How To Begin Flipping Your Classroom
Below are 12 simple rules to follow when flipping your classroom:
- To flip or not flip… That is the question.
Why do you want to flip a lesson? How will “flipping” benefit your learners? How will it add value to your class? You should be able to answer these questions before begin flipping your classroom.
- Start with the tough stuff.
Not sure where to begin “flipping”? Choose a topic your students struggle with. Show a video that explains this concept and then use class time to answer their questions, have them teach each other, or tutor small groups of students.
- Make sure students have sufficient broadband access.
Do your students have strong home internet access? If not, can they use the school’s computer lab after school? If the answer to both questions is no, think of other ways your students can access video content (or skip video content and use good old fashioned print!).
- Length matters!
Choose videos that are short and sweet! Anything longer than 10 minutes and your students will stop watching. Another good rule is that 1-2 good videos are better than 3-4 mediocre ones.
- Teach video viewing skills.
Don’t assume students know how to watch school-related videos. Go over with them how to watch a video. They should first watch the whole video (no notes). Then watch again taking notes. Finally a third time, adding any information to their notes.
- Make students accountable.
If students don’t have to demonstrate that they’ve watched the video, they won’t (especially if you violate Rule #7)! Have them take notes and turn in notes for credit. Use formative assessment tools like Schoology to set up a pre-class quiz about the video. Use an “entrance ticket” at the beginning of class that asks them to share main ideas of the video. Give surprise quick quizzes.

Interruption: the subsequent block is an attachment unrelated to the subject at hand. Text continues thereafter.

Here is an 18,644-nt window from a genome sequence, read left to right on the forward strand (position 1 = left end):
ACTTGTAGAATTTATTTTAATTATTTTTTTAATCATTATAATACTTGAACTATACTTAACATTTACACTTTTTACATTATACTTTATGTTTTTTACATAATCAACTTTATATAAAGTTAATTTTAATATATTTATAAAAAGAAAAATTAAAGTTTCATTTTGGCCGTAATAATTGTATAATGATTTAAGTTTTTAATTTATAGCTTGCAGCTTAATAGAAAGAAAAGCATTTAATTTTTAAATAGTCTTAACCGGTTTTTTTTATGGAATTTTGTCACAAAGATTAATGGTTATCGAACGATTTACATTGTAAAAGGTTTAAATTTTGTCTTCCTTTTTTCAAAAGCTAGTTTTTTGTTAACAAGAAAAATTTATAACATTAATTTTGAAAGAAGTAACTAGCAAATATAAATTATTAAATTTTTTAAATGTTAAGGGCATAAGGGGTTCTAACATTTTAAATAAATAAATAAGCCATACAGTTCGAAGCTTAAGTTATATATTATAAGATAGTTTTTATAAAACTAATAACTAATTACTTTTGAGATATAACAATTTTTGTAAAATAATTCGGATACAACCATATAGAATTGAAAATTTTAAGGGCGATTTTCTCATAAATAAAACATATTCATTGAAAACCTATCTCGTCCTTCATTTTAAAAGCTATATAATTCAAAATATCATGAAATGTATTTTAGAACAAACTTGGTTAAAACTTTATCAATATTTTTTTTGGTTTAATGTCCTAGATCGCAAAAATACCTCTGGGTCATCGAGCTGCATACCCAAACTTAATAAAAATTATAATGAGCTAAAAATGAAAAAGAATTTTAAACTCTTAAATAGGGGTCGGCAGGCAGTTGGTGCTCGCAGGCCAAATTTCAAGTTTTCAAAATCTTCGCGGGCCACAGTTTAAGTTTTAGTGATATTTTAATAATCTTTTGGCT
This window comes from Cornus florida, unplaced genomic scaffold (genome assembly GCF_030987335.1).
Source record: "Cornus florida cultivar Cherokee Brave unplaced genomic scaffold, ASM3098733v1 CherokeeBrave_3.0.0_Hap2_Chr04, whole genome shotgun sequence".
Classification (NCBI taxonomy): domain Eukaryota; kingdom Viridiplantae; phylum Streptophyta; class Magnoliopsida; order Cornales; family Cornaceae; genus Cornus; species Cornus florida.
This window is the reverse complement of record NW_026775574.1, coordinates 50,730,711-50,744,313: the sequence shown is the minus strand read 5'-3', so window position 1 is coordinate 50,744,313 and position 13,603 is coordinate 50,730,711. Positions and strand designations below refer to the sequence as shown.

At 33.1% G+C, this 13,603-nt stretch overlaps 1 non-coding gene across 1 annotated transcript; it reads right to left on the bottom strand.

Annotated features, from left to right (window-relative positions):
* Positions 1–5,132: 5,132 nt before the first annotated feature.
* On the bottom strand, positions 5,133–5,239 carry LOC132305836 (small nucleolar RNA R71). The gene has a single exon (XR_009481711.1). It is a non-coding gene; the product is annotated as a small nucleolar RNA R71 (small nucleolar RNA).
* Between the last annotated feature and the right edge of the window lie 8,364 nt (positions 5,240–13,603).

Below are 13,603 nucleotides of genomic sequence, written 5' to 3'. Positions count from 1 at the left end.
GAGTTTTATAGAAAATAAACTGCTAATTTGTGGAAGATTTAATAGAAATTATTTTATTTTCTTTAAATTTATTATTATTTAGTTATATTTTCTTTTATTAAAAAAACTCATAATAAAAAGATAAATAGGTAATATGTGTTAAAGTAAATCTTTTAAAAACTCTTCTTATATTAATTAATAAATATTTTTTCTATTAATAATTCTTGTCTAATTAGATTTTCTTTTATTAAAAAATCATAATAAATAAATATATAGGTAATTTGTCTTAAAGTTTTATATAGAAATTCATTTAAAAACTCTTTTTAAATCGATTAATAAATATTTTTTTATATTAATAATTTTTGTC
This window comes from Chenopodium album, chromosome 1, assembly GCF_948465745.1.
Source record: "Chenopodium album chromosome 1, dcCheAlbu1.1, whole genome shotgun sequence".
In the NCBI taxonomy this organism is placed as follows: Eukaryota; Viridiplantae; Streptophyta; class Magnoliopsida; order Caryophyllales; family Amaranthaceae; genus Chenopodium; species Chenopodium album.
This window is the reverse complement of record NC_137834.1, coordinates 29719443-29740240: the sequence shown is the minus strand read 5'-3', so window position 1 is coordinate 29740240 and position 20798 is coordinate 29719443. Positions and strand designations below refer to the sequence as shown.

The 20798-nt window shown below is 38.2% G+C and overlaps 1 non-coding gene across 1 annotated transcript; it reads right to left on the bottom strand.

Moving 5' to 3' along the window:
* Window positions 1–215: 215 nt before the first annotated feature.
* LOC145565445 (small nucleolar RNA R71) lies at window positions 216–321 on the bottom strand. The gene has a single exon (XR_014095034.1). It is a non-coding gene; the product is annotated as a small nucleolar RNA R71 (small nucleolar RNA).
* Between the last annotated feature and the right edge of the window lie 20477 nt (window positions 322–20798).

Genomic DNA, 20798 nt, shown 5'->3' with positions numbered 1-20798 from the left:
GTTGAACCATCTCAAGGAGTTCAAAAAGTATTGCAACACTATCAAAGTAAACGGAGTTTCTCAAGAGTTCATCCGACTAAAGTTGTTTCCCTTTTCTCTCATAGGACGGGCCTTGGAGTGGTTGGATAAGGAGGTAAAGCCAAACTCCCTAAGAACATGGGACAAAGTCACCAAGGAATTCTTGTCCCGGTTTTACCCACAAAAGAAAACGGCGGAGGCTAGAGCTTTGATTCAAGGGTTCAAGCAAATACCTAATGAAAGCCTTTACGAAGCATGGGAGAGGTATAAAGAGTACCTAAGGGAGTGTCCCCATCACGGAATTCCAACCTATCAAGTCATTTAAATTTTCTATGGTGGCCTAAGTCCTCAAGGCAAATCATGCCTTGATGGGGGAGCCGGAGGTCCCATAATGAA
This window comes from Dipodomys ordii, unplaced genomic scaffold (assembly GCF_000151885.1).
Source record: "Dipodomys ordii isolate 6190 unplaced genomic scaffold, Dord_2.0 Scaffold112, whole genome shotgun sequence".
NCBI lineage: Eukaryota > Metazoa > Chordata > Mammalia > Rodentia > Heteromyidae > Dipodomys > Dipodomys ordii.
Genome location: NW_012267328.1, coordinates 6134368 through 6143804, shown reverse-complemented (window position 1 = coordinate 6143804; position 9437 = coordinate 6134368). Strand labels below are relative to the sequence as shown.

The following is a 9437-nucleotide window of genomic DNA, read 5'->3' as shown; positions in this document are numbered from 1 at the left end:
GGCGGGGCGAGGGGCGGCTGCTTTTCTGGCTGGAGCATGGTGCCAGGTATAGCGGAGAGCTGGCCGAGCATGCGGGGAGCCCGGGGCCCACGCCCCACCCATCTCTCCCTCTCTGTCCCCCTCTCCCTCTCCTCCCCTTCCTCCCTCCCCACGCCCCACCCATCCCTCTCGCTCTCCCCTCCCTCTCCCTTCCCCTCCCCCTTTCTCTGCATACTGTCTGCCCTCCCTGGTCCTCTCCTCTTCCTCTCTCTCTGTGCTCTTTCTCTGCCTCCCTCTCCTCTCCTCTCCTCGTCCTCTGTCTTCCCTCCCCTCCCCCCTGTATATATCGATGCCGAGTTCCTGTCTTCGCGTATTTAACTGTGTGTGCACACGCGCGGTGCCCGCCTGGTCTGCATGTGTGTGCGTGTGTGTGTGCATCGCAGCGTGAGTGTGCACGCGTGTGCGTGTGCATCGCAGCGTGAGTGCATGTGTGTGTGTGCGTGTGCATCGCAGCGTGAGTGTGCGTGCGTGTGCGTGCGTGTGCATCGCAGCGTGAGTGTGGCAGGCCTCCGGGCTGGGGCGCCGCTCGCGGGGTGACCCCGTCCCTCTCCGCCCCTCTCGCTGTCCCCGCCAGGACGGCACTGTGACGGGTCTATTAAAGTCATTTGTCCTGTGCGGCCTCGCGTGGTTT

- Easy stuff outside of class…
Don’t show the video outside of class and then inside class. That defeats the purpose of flipped learning and it wastes valuable instructional time. The point of flipped learning is to push easy stuff (lecture) outside of class so you can do Rule #8…
- Don’t lecture twice.
They’ve watched video outside of class that explains content, so when they come to class, don’t lecture again. Instead TEACH! (I don't remember, but I am pretty sure I may have stolen and adapted this mnemonic from a Nancy B. Love workshop I once attended):
- Target instruction to address the source of their errors or confusion.
- Engage learners in higher-level thinking (discussions of what-if scenarios, problem solving, analyzing a topic, summarizing key ideas.
- Assess student understanding of the most essential points of the topic.
- Challenge students with more rigorous examples, problems or tasks.
- Help students who need it with assistance and more practice.
- Pay attention to language.
Think about English language learners or those whose first language is not English. The majority of video content is in English, so you’ll probably be forced at some point to use English-language videos. When you do, make sure the language is clear and slow and understandable. Where possible, turn on YouTube’s closed captioning feature so that learners see –and hear– the English. This will help with understanding.
- Start creating your own content.
Begin by narrating PowerPoints; use Podomatic to create free podcast; screen case with Echo360; or use simple free tools like Zaption or Jing to create your own video.
- You don’t need video.
Students don't need to watch videos – they could interact with multimedia, experience something, read two opposing views (on paper, online) about the same issue, and come prepared to class ready to debate or caucus. Flipped learning is not about video or technology. I’s about making the best use of instructional time so students engaged deeply with content.
- Don't Flip Out!
(Sorry. I couldn't help myself.) Don’t be overwhelmed, start small, keep it simple, and see how it goes. Have students find high-quality videos for you.